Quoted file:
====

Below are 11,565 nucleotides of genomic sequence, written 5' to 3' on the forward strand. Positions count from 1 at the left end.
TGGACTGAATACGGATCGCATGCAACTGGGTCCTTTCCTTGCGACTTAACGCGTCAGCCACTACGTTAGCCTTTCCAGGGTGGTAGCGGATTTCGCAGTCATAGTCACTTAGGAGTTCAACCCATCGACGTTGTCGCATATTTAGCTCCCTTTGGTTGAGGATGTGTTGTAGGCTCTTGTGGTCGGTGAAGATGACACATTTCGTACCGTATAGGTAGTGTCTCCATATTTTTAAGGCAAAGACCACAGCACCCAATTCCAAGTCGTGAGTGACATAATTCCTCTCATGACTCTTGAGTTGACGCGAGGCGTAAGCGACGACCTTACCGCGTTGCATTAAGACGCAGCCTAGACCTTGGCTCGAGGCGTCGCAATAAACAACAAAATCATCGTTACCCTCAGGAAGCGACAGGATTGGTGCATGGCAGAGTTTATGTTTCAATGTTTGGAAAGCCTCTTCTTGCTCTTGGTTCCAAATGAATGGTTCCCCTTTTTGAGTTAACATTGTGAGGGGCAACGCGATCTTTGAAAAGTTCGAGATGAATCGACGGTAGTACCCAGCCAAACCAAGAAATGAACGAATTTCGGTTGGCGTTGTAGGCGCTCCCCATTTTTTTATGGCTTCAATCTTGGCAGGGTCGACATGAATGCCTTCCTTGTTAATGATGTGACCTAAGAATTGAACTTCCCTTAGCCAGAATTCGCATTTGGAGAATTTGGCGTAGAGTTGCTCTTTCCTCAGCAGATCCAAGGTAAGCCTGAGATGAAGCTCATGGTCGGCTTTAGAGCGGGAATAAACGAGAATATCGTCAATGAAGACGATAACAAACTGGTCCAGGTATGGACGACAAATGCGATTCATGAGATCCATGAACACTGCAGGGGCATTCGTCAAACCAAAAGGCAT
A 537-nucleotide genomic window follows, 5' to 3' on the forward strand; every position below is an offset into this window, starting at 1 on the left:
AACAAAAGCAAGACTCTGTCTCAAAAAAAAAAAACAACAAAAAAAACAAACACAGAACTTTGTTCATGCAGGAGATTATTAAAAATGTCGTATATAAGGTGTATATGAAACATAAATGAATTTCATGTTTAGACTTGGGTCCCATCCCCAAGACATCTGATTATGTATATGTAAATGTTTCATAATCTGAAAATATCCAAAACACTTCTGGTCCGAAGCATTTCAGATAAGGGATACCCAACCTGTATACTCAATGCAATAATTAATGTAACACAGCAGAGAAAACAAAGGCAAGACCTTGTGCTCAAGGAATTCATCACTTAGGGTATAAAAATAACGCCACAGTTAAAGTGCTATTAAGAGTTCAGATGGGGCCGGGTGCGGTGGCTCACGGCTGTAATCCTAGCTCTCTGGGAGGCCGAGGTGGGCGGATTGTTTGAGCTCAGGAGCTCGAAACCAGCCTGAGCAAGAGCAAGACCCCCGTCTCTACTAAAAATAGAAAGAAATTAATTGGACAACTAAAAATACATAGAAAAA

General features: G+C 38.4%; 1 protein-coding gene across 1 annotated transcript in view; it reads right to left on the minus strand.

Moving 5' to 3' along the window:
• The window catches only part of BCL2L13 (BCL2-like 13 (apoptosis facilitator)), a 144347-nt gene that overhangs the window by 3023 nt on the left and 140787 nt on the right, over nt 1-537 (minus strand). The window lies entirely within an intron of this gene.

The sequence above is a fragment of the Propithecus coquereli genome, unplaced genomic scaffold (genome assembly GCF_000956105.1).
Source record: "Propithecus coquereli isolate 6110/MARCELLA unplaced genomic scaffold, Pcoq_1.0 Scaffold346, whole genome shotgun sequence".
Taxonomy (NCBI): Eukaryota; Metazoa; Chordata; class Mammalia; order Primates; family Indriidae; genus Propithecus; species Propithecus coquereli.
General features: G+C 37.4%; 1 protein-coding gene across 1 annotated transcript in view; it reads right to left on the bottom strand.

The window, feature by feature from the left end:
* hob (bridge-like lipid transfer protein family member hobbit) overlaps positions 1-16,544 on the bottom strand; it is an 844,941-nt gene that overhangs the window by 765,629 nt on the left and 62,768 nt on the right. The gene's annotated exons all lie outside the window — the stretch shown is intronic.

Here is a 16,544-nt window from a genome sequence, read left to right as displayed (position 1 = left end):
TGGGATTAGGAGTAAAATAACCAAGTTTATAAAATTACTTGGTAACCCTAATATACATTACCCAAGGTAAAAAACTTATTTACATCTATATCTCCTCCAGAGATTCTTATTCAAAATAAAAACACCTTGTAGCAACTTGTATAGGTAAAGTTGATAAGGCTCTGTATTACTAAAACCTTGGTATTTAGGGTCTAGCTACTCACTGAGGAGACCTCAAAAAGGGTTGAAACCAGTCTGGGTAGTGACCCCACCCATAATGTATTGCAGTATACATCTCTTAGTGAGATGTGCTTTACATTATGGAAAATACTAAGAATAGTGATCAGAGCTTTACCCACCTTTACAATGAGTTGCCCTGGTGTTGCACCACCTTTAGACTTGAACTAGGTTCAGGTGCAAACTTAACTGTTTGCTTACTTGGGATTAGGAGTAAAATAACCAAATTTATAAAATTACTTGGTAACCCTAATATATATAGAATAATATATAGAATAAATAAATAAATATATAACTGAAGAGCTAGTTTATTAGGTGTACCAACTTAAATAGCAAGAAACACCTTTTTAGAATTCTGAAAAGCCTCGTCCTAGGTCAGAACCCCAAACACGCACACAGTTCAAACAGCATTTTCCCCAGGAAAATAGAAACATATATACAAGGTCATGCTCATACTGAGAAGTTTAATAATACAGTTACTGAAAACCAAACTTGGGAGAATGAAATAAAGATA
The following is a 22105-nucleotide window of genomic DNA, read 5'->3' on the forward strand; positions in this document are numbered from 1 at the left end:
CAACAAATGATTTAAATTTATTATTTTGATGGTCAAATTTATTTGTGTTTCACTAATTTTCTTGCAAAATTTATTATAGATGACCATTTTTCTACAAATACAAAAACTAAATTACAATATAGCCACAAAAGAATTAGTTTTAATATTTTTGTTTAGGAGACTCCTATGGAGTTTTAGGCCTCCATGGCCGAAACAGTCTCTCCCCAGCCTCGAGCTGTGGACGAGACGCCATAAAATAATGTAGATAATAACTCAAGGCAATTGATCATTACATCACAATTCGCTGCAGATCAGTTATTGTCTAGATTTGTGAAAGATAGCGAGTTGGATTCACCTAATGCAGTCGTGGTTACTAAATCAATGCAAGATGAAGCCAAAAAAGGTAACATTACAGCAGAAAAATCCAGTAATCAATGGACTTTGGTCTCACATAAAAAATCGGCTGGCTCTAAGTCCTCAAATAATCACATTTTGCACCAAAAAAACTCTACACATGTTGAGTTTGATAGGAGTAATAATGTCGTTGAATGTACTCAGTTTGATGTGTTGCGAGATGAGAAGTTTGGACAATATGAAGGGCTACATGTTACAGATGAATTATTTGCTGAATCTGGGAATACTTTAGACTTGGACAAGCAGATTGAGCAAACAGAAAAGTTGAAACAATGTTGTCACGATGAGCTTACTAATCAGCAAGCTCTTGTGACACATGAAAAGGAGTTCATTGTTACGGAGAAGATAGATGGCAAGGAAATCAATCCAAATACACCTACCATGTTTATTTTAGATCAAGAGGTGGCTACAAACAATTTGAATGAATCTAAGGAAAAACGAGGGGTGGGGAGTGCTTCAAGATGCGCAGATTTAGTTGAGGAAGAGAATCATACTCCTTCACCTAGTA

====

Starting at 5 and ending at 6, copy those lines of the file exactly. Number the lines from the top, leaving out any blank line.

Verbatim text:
General features: G+C 38.4%; 1 protein-coding gene across 1 annotated transcript in view; it reads right to left on the minus strand.

Moving 5' to 3' along the window: